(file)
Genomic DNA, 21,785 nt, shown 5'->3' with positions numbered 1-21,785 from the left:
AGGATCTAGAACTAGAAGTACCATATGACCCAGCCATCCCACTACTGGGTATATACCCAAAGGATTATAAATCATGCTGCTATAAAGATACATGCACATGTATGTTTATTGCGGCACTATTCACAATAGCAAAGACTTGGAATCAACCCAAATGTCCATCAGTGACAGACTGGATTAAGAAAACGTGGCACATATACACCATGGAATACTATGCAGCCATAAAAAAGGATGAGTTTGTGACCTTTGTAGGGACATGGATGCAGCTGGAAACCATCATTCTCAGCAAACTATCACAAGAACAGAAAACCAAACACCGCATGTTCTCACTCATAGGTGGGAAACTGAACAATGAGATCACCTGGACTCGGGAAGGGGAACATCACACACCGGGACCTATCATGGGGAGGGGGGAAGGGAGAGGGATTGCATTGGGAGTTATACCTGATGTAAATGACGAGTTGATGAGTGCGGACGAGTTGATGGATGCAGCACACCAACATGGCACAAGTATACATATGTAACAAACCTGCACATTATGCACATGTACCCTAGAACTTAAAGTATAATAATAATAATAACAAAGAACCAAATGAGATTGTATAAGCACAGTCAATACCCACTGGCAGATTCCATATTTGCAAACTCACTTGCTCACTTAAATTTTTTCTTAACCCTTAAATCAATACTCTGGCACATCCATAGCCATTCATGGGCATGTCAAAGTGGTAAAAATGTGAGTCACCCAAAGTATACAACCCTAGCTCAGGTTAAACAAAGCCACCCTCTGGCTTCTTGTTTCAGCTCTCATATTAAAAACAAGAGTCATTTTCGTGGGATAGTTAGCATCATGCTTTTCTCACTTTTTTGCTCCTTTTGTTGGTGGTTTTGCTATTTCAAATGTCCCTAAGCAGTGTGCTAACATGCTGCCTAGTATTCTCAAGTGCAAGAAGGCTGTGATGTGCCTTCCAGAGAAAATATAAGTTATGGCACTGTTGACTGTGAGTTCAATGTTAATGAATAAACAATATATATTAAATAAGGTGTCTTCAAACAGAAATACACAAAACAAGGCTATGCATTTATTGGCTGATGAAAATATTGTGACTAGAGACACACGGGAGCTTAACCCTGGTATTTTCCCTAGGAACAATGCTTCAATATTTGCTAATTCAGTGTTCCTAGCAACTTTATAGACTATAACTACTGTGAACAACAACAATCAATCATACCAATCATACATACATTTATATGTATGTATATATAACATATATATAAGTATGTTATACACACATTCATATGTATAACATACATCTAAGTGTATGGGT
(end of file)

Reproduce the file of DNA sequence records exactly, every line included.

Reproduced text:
Genomic DNA, 21,785 nt, shown 5'->3' with positions numbered 1-21,785 from the left:
AGGATCTAGAACTAGAAGTACCATATGACCCAGCCATCCCACTACTGGGTATATACCCAAAGGATTATAAATCATGCTGCTATAAAGATACATGCACATGTATGTTTATTGCGGCACTATTCACAATAGCAAAGACTTGGAATCAACCCAAATGTCCATCAGTGACAGACTGGATTAAGAAAACGTGGCACATATACACCATGGAATACTATGCAGCCATAAAAAAGGATGAGTTTGTGACCTTTGTAGGGACATGGATGCAGCTGGAAACCATCATTCTCAGCAAACTATCACAAGAACAGAAAACCAAACACCGCATGTTCTCACTCATAGGTGGGAAACTGAACAATGAGATCACCTGGACTCGGGAAGGGGAACATCACACACCGGGACCTATCATGGGGAGGGGGGAAGGGAGAGGGATTGCATTGGGAGTTATACCTGATGTAAATGACGAGTTGATGAGTGCGGACGAGTTGATGGATGCAGCACACCAACATGGCACAAGTATACATATGTAACAAACCTGCACATTATGCACATGTACCCTAGAACTTAAAGTATAATAATAATAATAACAAAGAACCAAATGAGATTGTATAAGCACAGTCAATACCCACTGGCAGATTCCATATTTGCAAACTCACTTGCTCACTTAAATTTTTTCTTAACCCTTAAATCAATACTCTGGCACATCCATAGCCATTCATGGGCATGTCAAAGTGGTAAAAATGTGAGTCACCCAAAGTATACAACCCTAGCTCAGGTTAAACAAAGCCACCCTCTGGCTTCTTGTTTCAGCTCTCATATTAAAAACAAGAGTCATTTTCGTGGGATAGTTAGCATCATGCTTTTCTCACTTTTTTGCTCCTTTTGTTGGTGGTTTTGCTATTTCAAATGTCCCTAAGCAGTGTGCTAACATGCTGCCTAGTATTCTCAAGTGCAAGAAGGCTGTGATGTGCCTTCCAGAGAAAATATAAGTTATGGCACTGTTGACTGTGAGTTCAATGTTAATGAATAAACAATATATATTAAATAAGGTGTCTTCAAACAGAAATACACAAAACAAGGCTATGCATTTATTGGCTGATGAAAATATTGTGACTAGAGACACACGGGAGCTTAACCCTGGTATTTTCCCTAGGAACAATGCTTCAATATTTGCTAATTCAGTGTTCCTAGCAACTTTATAGACTATAACTACTGTGAACAACAACAATCAATCATACCAATCATACATACATTTATATGTATGTATATATAACATATATATAAGTATGTTATACACACATTCATATGTATAACATACATCTAAGTGTATGGGT